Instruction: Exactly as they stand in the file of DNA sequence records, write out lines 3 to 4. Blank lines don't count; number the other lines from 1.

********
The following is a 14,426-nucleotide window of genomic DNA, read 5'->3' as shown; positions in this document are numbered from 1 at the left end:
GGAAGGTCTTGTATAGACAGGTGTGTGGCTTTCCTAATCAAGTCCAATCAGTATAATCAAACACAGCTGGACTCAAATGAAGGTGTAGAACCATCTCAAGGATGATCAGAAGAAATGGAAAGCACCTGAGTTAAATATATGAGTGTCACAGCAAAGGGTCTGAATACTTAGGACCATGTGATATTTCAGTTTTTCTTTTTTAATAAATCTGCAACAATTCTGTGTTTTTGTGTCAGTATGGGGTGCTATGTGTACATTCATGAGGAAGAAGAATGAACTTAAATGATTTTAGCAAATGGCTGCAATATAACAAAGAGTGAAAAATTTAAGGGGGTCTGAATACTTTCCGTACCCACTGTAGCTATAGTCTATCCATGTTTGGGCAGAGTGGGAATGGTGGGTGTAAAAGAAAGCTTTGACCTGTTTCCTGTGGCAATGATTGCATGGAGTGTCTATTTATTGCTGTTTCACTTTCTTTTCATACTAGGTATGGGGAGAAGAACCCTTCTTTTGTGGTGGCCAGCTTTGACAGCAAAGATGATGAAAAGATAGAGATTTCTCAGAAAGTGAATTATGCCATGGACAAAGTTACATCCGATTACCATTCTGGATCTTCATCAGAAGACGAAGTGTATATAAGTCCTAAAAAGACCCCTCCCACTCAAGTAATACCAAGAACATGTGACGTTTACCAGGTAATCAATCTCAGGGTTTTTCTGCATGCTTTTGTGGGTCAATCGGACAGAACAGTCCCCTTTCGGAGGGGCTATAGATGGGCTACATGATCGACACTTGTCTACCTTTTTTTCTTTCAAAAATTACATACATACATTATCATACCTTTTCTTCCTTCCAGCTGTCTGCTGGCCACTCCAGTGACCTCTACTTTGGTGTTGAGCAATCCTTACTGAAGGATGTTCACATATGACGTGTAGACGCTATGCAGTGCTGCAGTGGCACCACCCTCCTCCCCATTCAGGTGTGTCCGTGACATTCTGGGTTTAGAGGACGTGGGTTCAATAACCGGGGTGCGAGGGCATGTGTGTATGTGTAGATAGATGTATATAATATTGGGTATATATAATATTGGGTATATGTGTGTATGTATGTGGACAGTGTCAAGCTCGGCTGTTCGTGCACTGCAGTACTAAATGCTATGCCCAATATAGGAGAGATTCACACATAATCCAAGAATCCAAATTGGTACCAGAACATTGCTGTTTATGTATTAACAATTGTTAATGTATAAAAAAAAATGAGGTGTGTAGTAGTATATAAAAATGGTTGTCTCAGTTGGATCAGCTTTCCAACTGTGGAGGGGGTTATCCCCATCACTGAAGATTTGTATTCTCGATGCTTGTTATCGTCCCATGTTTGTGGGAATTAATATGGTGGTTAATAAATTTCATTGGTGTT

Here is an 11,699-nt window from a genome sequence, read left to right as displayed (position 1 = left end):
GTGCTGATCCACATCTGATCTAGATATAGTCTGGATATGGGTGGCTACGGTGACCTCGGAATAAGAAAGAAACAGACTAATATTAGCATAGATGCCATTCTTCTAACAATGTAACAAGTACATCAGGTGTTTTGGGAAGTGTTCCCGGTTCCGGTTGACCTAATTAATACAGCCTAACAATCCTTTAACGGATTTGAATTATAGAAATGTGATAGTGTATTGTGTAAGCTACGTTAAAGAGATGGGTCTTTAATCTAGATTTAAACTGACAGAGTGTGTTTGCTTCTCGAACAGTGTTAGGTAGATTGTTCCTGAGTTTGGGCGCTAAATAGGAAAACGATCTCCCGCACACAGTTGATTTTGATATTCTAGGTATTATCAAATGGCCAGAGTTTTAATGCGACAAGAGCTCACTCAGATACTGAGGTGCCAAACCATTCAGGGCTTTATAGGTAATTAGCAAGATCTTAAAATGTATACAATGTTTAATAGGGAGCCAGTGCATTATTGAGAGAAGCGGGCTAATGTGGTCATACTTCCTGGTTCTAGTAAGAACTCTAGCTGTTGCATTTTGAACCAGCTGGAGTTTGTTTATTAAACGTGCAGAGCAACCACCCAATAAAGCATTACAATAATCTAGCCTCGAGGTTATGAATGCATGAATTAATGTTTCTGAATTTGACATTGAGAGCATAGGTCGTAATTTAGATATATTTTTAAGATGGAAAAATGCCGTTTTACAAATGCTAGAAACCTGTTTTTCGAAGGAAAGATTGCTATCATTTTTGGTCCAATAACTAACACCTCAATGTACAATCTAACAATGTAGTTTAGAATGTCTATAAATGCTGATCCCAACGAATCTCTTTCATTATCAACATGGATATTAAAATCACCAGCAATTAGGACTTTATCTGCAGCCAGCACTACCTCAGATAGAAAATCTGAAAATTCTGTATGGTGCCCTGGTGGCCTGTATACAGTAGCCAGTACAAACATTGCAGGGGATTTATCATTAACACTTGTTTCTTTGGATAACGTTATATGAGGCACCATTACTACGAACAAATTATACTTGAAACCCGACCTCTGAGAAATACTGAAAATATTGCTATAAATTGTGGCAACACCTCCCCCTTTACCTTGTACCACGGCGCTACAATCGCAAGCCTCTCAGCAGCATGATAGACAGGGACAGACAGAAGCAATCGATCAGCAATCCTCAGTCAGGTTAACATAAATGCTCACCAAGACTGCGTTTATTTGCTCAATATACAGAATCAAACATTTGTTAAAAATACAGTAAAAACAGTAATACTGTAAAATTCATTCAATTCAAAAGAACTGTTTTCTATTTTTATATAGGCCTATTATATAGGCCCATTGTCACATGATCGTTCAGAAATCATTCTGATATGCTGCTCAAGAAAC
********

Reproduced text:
Here is an 11,699-nt window from a genome sequence, read left to right as displayed (position 1 = left end):
GTGCTGATCCACATCTGATCTAGATATAGTCTGGATATGGGTGGCTACGGTGACCTCGGAATAAGAAAGAAACAGACTAATATTAGCATAGATGCCATTCTTCTAACAATGTAACAAGTACATCAGGTGTTTTGGGAAGTGTTCCCGGTTCCGGTTGACCTAATTAATACAGCCTAACAATCCTTTAACGGATTTGAATTATAGAAATGTGATAGTGTATTGTGTAAGCTACGTTAAAGAGATGGGTCTTTAATCTAGATTTAAACTGACAGAGTGTGTTTGCTTCTCGAACAGTGTTAGGTAGATTGTTCCTGAGTTTGGGCGCTAAATAGGAAAACGATCTCCCGCACACAGTTGATTTTGATATTCTAGGTATTATCAAATGGCCAGAGTTTTAATGCGACAAGAGCTCACTCAGATACTGAGGTGCCAAACCATTCAGGGCTTTATAGGTAATTAGCAAGATCTTAAAATGTATACAATGTTTAATAGGGAGCCAGTGCATTATTGAGAGAAGCGGGCTAATGTGGTCATACTTCCTGGTTCTAGTAAGAACTCTAGCTGTTGCATTTTGAACCAGCTGGAGTTTGTTTATTAAACGTGCAGAGCAACCACCCAATAAAGCATTACAATAATCTAGCCTCGAGGTTATGAATGCATGAATTAATGTTTCTGAATTTGACATTGAGAGCATAGGTCGTAATTTAGATATATTTTTAAGATGGAAAAATGCCGTTTTACAAATGCTAGAAACCTGTTTTTCGAAGGAAAGATTGCTATCATTTTTGGTCCAATAACTAACACCTCAATGTACAATCTAACAATGTAGTTTAGAATGTCTATAAATGCTGATCCCAACGAATCTCTTTCATTATCAACATGGATATTAAAATCACCAGCAATTAGGACTTTATCTGCAGCCAGCACTACCTCAGATAGAAAATCTGAAAATTCTGTATGGTGCCCTGGTGGCCTGTATACAGTAGCCAGTACAAACATTGCAGGGGATTTATCATTAACACTTGTTTCTTTGGATAACGTTATATGAGGCACCATTACTACGAACAAATTATACTTGAAACCCGACCTCTGAGAAATACTGAAAATATTGCTATAAATTGTGGCAACACCTCCCCCTTTACCTTGTACCACGGCGCTACAATCGCAAGCCTCTCAGCAGCATGATAGACAGGGACAGACAGAAGCAATCGATCAGCAATCCTCAGTCAGGTTAACATAAATGCTCACCAAGACTGCGTTTATTTGCTCAATATACAGAATCAAACATTTGTTAAAAATACAGTAAAAACAGTAATACTGTAAAATTCATTCAATTCAAAAGAACTGTTTTCTATTTTTATATAGGCCTATTATATAGGCCCATTGTCACATGATCGTTCAGAAATCATTCTGATATGCTGCTCAAGAAAC